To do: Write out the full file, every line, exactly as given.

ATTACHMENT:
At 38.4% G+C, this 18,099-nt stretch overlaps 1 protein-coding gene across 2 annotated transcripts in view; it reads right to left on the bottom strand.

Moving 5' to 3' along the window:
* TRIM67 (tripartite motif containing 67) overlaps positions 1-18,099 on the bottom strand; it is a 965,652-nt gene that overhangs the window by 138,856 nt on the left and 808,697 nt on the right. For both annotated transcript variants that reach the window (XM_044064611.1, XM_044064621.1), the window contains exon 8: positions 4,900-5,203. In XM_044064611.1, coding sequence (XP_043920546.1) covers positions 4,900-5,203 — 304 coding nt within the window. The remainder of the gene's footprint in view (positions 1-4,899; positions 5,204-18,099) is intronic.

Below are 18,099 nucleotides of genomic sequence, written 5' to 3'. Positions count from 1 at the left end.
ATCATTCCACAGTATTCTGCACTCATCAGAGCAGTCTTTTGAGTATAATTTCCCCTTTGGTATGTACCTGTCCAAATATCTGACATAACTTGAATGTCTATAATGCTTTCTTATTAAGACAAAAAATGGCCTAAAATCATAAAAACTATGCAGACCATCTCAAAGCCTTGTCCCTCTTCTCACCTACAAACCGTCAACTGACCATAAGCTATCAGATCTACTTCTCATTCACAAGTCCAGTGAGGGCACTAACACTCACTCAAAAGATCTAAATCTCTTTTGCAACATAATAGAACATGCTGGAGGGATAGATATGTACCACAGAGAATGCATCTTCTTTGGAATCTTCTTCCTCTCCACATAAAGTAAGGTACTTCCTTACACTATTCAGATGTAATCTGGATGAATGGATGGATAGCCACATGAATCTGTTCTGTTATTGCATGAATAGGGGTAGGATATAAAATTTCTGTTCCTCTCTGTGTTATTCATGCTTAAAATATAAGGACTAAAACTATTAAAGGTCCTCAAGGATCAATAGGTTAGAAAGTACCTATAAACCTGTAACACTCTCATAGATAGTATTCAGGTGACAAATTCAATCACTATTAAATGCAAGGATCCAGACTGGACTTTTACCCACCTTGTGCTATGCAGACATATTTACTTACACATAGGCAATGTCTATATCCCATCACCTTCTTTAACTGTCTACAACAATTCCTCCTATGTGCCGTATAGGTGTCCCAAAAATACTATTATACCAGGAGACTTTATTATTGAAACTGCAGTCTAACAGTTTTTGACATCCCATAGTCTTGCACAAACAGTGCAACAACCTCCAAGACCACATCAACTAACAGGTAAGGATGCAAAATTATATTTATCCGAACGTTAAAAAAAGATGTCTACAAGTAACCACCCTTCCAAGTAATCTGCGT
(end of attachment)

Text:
At 38.4% G+C, this 18,099-nt stretch overlaps 1 protein-coding gene across 2 annotated transcripts in view; it reads right to left on the bottom strand.

Moving 5' to 3' along the window:
* TRIM67 (tripartite motif containing 67) overlaps positions 1-18,099 on the bottom strand; it is a 965,652-nt gene that overhangs the window by 138,856 nt on the left and 808,697 nt on the right. For both annotated transcript variants that reach the window (XM_044064611.1, XM_044064621.1), the window contains exon 8: positions 4,900-5,203. In XM_044064611.1, coding sequence (XP_043920546.1) covers positions 4,900-5,203 — 304 coding nt within the window. The remainder of the gene's footprint in view (positions 1-4,899; positions 5,204-18,099) is intronic.

Below are 18,099 nucleotides of genomic sequence, written 5' to 3'. Positions count from 1 at the left end.
ATCATTCCACAGTATTCTGCACTCATCAGAGCAGTCTTTTGAGTATAATTTCCCCTTTGGTATGTACCTGTCCAAATATCTGACATAACTTGAATGTCTATAATGCTTTCTTATTAAGACAAAAAATGGCCTAAAATCATAAAAACTATGCAGACCATCTCAAAGCCTTGTCCCTCTTCTCACCTACAAACCGTCAACTGACCATAAGCTATCAGATCTACTTCTCATTCACAAGTCCAGTGAGGGCACTAACACTCACTCAAAAGATCTAAATCTCTTTTGCAACATAATAGAACATGCTGGAGGGATAGATATGTACCACAGAGAATGCATCTTCTTTGGAATCTTCTTCCTCTCCACATAAAGTAAGGTACTTCCTTACACTATTCAGATGTAATCTGGATGAATGGATGGATAGCCACATGAATCTGTTCTGTTATTGCATGAATAGGGGTAGGATATAAAATTTCTGTTCCTCTCTGTGTTATTCATGCTTAAAATATAAGGACTAAAACTATTAAAGGTCCTCAAGGATCAATAGGTTAGAAAGTACCTATAAACCTGTAACACTCTCATAGATAGTATTCAGGTGACAAATTCAATCACTATTAAATGCAAGGATCCAGACTGGACTTTTACCCACCTTGTGCTATGCAGACATATTTACTTACACATAGGCAATGTCTATATCCCATCACCTTCTTTAACTGTCTACAACAATTCCTCCTATGTGCCGTATAGGTGTCCCAAAAATACTATTATACCAGGAGACTTTATTATTGAAACTGCAGTCTAACAGTTTTTGACATCCCATAGTCTTGCACAAACAGTGCAACAACCTCCAAGACCACATCAACTAACAGGTAAGGATGCAAAATTATATTTATCCGAACGTTAAAAAAAGATGTCTACAAGTAACCACCCTTCCAAGTAATCTGCGT